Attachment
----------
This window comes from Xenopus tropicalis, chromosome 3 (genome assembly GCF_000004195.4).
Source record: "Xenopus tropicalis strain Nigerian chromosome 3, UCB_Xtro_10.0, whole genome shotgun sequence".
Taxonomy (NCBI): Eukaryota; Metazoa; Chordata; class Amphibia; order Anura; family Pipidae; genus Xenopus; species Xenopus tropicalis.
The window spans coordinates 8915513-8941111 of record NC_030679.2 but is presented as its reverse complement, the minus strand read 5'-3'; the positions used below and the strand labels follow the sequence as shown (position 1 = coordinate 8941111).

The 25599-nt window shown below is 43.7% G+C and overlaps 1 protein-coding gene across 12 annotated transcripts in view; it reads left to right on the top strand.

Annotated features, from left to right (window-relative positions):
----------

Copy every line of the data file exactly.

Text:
This window comes from Xenopus tropicalis, chromosome 3 (genome assembly GCF_000004195.4).
Source record: "Xenopus tropicalis strain Nigerian chromosome 3, UCB_Xtro_10.0, whole genome shotgun sequence".
Taxonomy (NCBI): Eukaryota; Metazoa; Chordata; class Amphibia; order Anura; family Pipidae; genus Xenopus; species Xenopus tropicalis.
The window spans coordinates 8915513-8941111 of record NC_030679.2 but is presented as its reverse complement, the minus strand read 5'-3'; the positions used below and the strand labels follow the sequence as shown (position 1 = coordinate 8941111).

The 25599-nt window shown below is 43.7% G+C and overlaps 1 protein-coding gene across 12 annotated transcripts in view; it reads left to right on the top strand.

Annotated features, from left to right (window-relative positions):